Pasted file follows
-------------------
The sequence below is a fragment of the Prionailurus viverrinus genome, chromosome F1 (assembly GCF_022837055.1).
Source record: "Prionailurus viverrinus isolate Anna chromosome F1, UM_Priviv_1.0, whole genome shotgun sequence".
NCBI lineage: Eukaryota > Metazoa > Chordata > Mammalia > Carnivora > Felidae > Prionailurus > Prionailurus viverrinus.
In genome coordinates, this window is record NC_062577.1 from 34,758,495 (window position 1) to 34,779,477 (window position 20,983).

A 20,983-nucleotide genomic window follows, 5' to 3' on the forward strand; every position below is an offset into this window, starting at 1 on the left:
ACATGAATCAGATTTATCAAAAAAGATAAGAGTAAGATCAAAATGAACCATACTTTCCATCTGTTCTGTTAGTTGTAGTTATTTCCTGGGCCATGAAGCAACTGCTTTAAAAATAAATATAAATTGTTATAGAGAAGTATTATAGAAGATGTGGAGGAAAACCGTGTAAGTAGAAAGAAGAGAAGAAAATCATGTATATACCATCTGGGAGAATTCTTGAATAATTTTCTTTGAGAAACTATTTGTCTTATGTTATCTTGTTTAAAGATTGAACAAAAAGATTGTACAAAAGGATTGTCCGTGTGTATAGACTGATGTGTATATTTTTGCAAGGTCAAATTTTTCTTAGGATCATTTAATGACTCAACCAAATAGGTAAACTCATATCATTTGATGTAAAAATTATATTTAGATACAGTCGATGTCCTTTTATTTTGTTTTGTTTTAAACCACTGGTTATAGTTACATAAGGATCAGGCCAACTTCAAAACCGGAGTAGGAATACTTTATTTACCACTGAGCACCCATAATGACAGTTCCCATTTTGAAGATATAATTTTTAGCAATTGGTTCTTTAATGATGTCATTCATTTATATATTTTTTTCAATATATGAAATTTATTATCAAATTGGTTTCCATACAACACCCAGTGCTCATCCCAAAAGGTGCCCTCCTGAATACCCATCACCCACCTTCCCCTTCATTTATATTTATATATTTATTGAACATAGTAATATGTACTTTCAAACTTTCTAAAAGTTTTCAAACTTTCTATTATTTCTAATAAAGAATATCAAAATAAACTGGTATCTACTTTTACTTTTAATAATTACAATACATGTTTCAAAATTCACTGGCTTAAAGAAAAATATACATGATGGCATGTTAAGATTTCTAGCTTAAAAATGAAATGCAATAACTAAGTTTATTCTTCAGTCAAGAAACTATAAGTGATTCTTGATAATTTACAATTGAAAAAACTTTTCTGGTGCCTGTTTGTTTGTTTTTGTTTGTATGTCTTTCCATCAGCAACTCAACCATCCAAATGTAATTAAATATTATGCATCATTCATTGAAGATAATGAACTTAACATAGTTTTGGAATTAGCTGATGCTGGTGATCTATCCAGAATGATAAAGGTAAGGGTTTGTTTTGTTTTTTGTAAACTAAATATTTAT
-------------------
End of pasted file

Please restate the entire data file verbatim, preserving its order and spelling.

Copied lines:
The sequence below is a fragment of the Prionailurus viverrinus genome, chromosome F1 (assembly GCF_022837055.1).
Source record: "Prionailurus viverrinus isolate Anna chromosome F1, UM_Priviv_1.0, whole genome shotgun sequence".
NCBI lineage: Eukaryota > Metazoa > Chordata > Mammalia > Carnivora > Felidae > Prionailurus > Prionailurus viverrinus.
In genome coordinates, this window is record NC_062577.1 from 34,758,495 (window position 1) to 34,779,477 (window position 20,983).

A 20,983-nucleotide genomic window follows, 5' to 3' on the forward strand; every position below is an offset into this window, starting at 1 on the left:
ACATGAATCAGATTTATCAAAAAAGATAAGAGTAAGATCAAAATGAACCATACTTTCCATCTGTTCTGTTAGTTGTAGTTATTTCCTGGGCCATGAAGCAACTGCTTTAAAAATAAATATAAATTGTTATAGAGAAGTATTATAGAAGATGTGGAGGAAAACCGTGTAAGTAGAAAGAAGAGAAGAAAATCATGTATATACCATCTGGGAGAATTCTTGAATAATTTTCTTTGAGAAACTATTTGTCTTATGTTATCTTGTTTAAAGATTGAACAAAAAGATTGTACAAAAGGATTGTCCGTGTGTATAGACTGATGTGTATATTTTTGCAAGGTCAAATTTTTCTTAGGATCATTTAATGACTCAACCAAATAGGTAAACTCATATCATTTGATGTAAAAATTATATTTAGATACAGTCGATGTCCTTTTATTTTGTTTTGTTTTAAACCACTGGTTATAGTTACATAAGGATCAGGCCAACTTCAAAACCGGAGTAGGAATACTTTATTTACCACTGAGCACCCATAATGACAGTTCCCATTTTGAAGATATAATTTTTAGCAATTGGTTCTTTAATGATGTCATTCATTTATATATTTTTTTCAATATATGAAATTTATTATCAAATTGGTTTCCATACAACACCCAGTGCTCATCCCAAAAGGTGCCCTCCTGAATACCCATCACCCACCTTCCCCTTCATTTATATTTATATATTTATTGAACATAGTAATATGTACTTTCAAACTTTCTAAAAGTTTTCAAACTTTCTATTATTTCTAATAAAGAATATCAAAATAAACTGGTATCTACTTTTACTTTTAATAATTACAATACATGTTTCAAAATTCACTGGCTTAAAGAAAAATATACATGATGGCATGTTAAGATTTCTAGCTTAAAAATGAAATGCAATAACTAAGTTTATTCTTCAGTCAAGAAACTATAAGTGATTCTTGATAATTTACAATTGAAAAAACTTTTCTGGTGCCTGTTTGTTTGTTTTTGTTTGTATGTCTTTCCATCAGCAACTCAACCATCCAAATGTAATTAAATATTATGCATCATTCATTGAAGATAATGAACTTAACATAGTTTTGGAATTAGCTGATGCTGGTGATCTATCCAGAATGATAAAGGTAAGGGTTTGTTTTGTTTTTTGTAAACTAAATATTTAT